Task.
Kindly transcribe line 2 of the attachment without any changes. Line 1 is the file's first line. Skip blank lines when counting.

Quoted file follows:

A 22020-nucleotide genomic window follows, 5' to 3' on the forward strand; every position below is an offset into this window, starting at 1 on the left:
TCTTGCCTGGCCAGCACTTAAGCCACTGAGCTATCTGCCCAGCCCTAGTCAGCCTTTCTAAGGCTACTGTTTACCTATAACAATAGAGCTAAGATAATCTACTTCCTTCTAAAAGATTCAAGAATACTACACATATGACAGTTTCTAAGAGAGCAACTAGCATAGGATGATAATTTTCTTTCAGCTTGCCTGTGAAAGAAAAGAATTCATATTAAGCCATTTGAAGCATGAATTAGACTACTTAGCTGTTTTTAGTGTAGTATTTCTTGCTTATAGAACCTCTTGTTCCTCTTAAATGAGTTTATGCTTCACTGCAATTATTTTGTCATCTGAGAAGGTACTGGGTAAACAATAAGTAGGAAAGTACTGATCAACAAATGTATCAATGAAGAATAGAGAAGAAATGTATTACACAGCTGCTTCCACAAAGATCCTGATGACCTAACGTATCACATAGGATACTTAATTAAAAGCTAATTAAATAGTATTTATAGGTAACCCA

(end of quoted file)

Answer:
TCTTGCCTGGCCAGCACTTAAGCCACTGAGCTATCTGCCCAGCCCTAGTCAGCCTTTCTAAGGCTACTGTTTACCTATAACAATAGAGCTAAGATAATCTACTTCCTTCTAAAAGATTCAAGAATACTACACATATGACAGTTTCTAAGAGAGCAACTAGCATAGGATGATAATTTTCTTTCAGCTTGCCTGTGAAAGAAAAGAATTCATATTAAGCCATTTGAAGCATGAATTAGACTACTTAGCTGTTTTTAGTGTAGTATTTCTTGCTTATAGAACCTCTTGTTCCTCTTAAATGAGTTTATGCTTCACTGCAATTATTTTGTCATCTGAGAAGGTACTGGGTAAACAATAAGTAGGAAAGTACTGATCAACAAATGTATCAATGAAGAATAGAGAAGAAATGTATTACACAGCTGCTTCCACAAAGATCCTGATGACCTAACGTATCACATAGGATACTTAATTAAAAGCTAATTAAATAGTATTTATAGGTAACCCA